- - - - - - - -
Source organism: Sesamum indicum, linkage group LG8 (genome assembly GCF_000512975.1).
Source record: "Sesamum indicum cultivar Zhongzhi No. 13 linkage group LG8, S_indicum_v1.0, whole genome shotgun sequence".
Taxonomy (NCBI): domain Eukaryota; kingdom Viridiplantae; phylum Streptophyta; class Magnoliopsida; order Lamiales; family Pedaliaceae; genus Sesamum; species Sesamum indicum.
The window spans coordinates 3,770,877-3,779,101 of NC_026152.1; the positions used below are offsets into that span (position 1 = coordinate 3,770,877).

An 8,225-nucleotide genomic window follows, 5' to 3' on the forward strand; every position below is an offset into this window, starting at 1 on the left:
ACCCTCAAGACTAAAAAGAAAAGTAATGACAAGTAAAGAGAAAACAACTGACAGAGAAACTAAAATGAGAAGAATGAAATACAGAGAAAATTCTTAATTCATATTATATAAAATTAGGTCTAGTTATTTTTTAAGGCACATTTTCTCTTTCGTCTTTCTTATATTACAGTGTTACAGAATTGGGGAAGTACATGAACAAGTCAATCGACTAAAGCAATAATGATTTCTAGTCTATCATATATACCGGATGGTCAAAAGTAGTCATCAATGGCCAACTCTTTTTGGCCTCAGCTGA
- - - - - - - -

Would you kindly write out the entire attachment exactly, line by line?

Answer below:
Source organism: Sesamum indicum, linkage group LG8 (genome assembly GCF_000512975.1).
Source record: "Sesamum indicum cultivar Zhongzhi No. 13 linkage group LG8, S_indicum_v1.0, whole genome shotgun sequence".
Taxonomy (NCBI): domain Eukaryota; kingdom Viridiplantae; phylum Streptophyta; class Magnoliopsida; order Lamiales; family Pedaliaceae; genus Sesamum; species Sesamum indicum.
The window spans coordinates 3,770,877-3,779,101 of NC_026152.1; the positions used below are offsets into that span (position 1 = coordinate 3,770,877).

An 8,225-nucleotide genomic window follows, 5' to 3' on the forward strand; every position below is an offset into this window, starting at 1 on the left:
ACCCTCAAGACTAAAAAGAAAAGTAATGACAAGTAAAGAGAAAACAACTGACAGAGAAACTAAAATGAGAAGAATGAAATACAGAGAAAATTCTTAATTCATATTATATAAAATTAGGTCTAGTTATTTTTTAAGGCACATTTTCTCTTTCGTCTTTCTTATATTACAGTGTTACAGAATTGGGGAAGTACATGAACAAGTCAATCGACTAAAGCAATAATGATTTCTAGTCTATCATATATACCGGATGGTCAAAAGTAGTCATCAATGGCCAACTCTTTTTGGCCTCAGCTGA